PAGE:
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release date: Sep 01, 2015
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The Value of the Novel
Peter Boxall's The Value of the Novel offers a reappraisal of the ethical, political and literary value of the novel as a genre at turning point in the history both of literature and of criticism. As the dominant critical concerns of the twentieth century faded, and new cultural and technological environments emerged, Boxall argues that we lost our collective sense of the purpose of the novel. This book responds to this predicament by demonstrating why and how the novel matters to us today. Ranging from Daniel Defoe to Zadie Smith, Boxall shows how the formal properties of the novel allow us to imagine the worlds in which we live. This is a vibrant, compelling and richly informed critical perspective that asks us to see anew how central fiction is to our idea of the world, and how richly the novel informs our attempts to understand our present and our future.
release date: Jun 25, 2013
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Twenty-First-Century Fiction
The widespread use of electronic communication at the dawn of the twenty-first century has created a global context for our interactions, transforming the ways we relate to the world and to one another. This critical introduction reads the fiction of the past decade as a response to our contemporary predicament – one that draws on new cultural and technological developments to challenge established notions of democracy, humanity, and national and global sovereignty. Peter Boxall traces formal and thematic similarities in the novels of contemporary writers including Don DeLillo, Margaret Atwood, J. M. Coetzee, Marilynne Robinson, Cormac McCarthy, W. G. Sebald and Philip Roth, as well as David Mitchell, Chimamanda Ngozi Adichie, Dave Eggers, Ali Smith, Amy Waldman and Roberto Bolaño. In doing so, Boxall maps new territory for scholars, students and interested readers of today's literature by exploring how these authors narrate shared cultural life in the new century.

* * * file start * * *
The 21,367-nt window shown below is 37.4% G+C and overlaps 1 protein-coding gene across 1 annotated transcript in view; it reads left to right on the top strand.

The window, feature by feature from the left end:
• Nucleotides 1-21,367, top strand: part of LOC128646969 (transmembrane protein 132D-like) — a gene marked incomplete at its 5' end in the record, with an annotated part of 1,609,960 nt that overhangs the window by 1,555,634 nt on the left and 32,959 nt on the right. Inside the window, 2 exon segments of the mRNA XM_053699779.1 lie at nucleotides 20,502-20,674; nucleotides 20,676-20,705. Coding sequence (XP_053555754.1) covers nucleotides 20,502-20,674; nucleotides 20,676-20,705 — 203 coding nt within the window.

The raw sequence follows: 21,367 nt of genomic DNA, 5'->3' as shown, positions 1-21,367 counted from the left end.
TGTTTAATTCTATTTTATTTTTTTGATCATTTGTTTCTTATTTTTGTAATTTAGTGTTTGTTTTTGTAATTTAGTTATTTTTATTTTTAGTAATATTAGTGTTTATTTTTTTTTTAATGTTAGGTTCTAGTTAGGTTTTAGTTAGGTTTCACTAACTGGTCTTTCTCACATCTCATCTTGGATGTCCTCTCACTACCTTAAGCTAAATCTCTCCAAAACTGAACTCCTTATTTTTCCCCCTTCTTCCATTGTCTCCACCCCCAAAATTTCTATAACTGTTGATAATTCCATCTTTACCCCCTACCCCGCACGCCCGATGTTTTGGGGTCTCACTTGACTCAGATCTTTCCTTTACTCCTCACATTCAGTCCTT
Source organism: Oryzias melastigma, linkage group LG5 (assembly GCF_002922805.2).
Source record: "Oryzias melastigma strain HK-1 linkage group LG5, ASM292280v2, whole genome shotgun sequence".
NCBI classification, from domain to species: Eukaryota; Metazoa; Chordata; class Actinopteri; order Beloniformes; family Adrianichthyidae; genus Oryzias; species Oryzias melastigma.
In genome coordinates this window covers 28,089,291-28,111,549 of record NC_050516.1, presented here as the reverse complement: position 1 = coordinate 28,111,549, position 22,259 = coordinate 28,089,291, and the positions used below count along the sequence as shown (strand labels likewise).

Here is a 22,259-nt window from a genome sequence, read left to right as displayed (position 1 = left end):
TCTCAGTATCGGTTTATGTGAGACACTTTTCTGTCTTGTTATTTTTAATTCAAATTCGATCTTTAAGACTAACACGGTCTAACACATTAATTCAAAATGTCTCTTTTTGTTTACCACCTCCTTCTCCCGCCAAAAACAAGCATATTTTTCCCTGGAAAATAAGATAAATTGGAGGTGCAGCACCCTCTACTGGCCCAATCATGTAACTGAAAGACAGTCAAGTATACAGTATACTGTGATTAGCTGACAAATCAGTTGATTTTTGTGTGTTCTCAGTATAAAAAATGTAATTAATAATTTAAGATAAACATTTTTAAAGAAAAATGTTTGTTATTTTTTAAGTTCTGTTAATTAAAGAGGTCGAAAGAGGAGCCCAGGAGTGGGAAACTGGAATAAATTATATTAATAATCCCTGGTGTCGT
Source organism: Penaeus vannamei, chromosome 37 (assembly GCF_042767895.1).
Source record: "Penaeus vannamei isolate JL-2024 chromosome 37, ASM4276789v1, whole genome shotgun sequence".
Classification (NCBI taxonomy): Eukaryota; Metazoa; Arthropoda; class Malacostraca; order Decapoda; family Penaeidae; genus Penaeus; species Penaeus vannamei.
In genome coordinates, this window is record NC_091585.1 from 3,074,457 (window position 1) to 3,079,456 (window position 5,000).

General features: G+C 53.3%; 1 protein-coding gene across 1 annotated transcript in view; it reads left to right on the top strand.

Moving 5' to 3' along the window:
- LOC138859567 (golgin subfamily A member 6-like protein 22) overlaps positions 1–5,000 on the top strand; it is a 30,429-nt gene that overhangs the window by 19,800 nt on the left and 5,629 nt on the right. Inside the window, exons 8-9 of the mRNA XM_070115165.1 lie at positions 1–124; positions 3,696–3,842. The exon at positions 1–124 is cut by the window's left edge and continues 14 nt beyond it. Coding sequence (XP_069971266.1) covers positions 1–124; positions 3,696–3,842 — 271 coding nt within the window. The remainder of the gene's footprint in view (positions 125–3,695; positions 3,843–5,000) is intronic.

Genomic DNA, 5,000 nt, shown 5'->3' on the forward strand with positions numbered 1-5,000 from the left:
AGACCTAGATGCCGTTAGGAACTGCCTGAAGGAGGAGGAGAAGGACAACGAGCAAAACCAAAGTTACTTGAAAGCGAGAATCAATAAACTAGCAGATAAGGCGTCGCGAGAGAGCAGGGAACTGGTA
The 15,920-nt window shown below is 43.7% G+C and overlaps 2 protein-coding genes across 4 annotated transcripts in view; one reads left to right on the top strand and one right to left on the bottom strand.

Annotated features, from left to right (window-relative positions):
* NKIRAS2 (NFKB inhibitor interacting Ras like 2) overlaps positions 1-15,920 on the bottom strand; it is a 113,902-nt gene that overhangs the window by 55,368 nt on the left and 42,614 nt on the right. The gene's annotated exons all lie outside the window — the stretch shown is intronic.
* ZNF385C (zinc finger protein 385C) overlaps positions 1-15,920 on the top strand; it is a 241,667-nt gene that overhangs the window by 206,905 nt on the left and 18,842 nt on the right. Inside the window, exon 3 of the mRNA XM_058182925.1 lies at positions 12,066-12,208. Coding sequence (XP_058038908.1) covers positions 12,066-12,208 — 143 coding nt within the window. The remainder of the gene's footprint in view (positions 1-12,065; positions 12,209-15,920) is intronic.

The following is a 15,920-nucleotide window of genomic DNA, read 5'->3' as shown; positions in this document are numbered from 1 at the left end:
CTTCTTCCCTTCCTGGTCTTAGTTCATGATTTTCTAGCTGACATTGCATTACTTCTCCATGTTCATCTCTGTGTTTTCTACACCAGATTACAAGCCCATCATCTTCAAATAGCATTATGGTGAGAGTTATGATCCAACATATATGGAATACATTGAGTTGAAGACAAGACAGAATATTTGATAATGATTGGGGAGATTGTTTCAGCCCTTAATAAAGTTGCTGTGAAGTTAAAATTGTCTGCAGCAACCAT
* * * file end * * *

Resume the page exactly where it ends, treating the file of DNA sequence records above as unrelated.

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release date: Jun 05, 2008
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The Oxford Handbook of Human Resource Management (Oxford Handbooks)
HRM is central to management teaching and research, and has emerged in the last decade as a significant field from its earlier roots in Personnel Management, Industrial Relations, and Industrial Psychology. People Management and High Performance teams have become key functions and goals for manager at all levels in organizations.

The Oxford Handbook brings together leading scholars from around the world - and from a range of disciplines - to provide an authoritative account of current trends and developments. The Handbook is divided into four parts:

* Foundations and Frameworks,

* Core Processes and Functions,

* Patterns and Dynamics,

* Measurement and Outcomes.

Overall it will provide an essential resource for anybody who wants to get to grips with current thinking, research, and development on HRM.
release date: Nov 03, 2011
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Since Beckett: Contemporary Writing in the Wake of Modernism (Continuum Literary Studies Book 201)